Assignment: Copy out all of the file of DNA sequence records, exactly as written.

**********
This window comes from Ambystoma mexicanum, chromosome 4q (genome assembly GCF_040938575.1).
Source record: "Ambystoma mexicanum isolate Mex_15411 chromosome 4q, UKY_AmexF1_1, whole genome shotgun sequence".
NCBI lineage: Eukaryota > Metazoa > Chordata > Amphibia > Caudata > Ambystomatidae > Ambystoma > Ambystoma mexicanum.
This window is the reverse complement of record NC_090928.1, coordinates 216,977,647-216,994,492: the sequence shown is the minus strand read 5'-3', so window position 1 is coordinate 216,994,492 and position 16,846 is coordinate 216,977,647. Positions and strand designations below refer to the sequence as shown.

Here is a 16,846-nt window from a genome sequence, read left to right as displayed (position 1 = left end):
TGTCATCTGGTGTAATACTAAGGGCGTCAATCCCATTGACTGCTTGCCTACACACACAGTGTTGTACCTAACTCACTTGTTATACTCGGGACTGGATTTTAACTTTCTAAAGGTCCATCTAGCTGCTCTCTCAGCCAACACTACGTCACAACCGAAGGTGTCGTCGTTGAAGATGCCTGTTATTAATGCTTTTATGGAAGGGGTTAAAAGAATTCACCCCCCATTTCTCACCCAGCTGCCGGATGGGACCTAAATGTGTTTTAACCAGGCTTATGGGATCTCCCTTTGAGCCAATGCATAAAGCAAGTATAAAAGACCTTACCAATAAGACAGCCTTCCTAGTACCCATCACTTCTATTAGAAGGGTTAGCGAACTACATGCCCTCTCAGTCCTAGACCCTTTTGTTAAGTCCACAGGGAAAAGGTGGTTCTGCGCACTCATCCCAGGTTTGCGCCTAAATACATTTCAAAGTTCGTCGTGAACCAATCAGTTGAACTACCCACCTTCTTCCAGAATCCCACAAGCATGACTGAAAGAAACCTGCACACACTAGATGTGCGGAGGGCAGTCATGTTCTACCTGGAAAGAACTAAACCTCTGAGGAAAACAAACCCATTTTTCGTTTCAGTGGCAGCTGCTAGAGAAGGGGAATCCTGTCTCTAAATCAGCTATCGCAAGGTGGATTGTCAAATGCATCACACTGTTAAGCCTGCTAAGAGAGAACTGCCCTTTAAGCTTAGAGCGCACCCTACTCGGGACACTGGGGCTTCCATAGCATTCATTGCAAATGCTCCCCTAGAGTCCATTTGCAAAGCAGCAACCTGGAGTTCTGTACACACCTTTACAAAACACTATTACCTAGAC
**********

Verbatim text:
This window comes from Ambystoma mexicanum, chromosome 4q (genome assembly GCF_040938575.1).
Source record: "Ambystoma mexicanum isolate Mex_15411 chromosome 4q, UKY_AmexF1_1, whole genome shotgun sequence".
NCBI lineage: Eukaryota > Metazoa > Chordata > Amphibia > Caudata > Ambystomatidae > Ambystoma > Ambystoma mexicanum.
This window is the reverse complement of record NC_090928.1, coordinates 216,977,647-216,994,492: the sequence shown is the minus strand read 5'-3', so window position 1 is coordinate 216,994,492 and position 16,846 is coordinate 216,977,647. Positions and strand designations below refer to the sequence as shown.

Here is a 16,846-nt window from a genome sequence, read left to right as displayed (position 1 = left end):
TGTCATCTGGTGTAATACTAAGGGCGTCAATCCCATTGACTGCTTGCCTACACACACAGTGTTGTACCTAACTCACTTGTTATACTCGGGACTGGATTTTAACTTTCTAAAGGTCCATCTAGCTGCTCTCTCAGCCAACACTACGTCACAACCGAAGGTGTCGTCGTTGAAGATGCCTGTTATTAATGCTTTTATGGAAGGGGTTAAAAGAATTCACCCCCCATTTCTCACCCAGCTGCCGGATGGGACCTAAATGTGTTTTAACCAGGCTTATGGGATCTCCCTTTGAGCCAATGCATAAAGCAAGTATAAAAGACCTTACCAATAAGACAGCCTTCCTAGTACCCATCACTTCTATTAGAAGGGTTAGCGAACTACATGCCCTCTCAGTCCTAGACCCTTTTGTTAAGTCCACAGGGAAAAGGTGGTTCTGCGCACTCATCCCAGGTTTGCGCCTAAATACATTTCAAAGTTCGTCGTGAACCAATCAGTTGAACTACCCACCTTCTTCCAGAATCCCACAAGCATGACTGAAAGAAACCTGCACACACTAGATGTGCGGAGGGCAGTCATGTTCTACCTGGAAAGAACTAAACCTCTGAGGAAAACAAACCCATTTTTCGTTTCAGTGGCAGCTGCTAGAGAAGGGGAATCCTGTCTCTAAATCAGCTATCGCAAGGTGGATTGTCAAATGCATCACACTGTTAAGCCTGCTAAGAGAGAACTGCCCTTTAAGCTTAGAGCGCACCCTACTCGGGACACTGGGGCTTCCATAGCATTCATTGCAAATGCTCCCCTAGAGTCCATTTGCAAAGCAGCAACCTGGAGTTCTGTACACACCTTTACAAAACACTATTACCTAGAC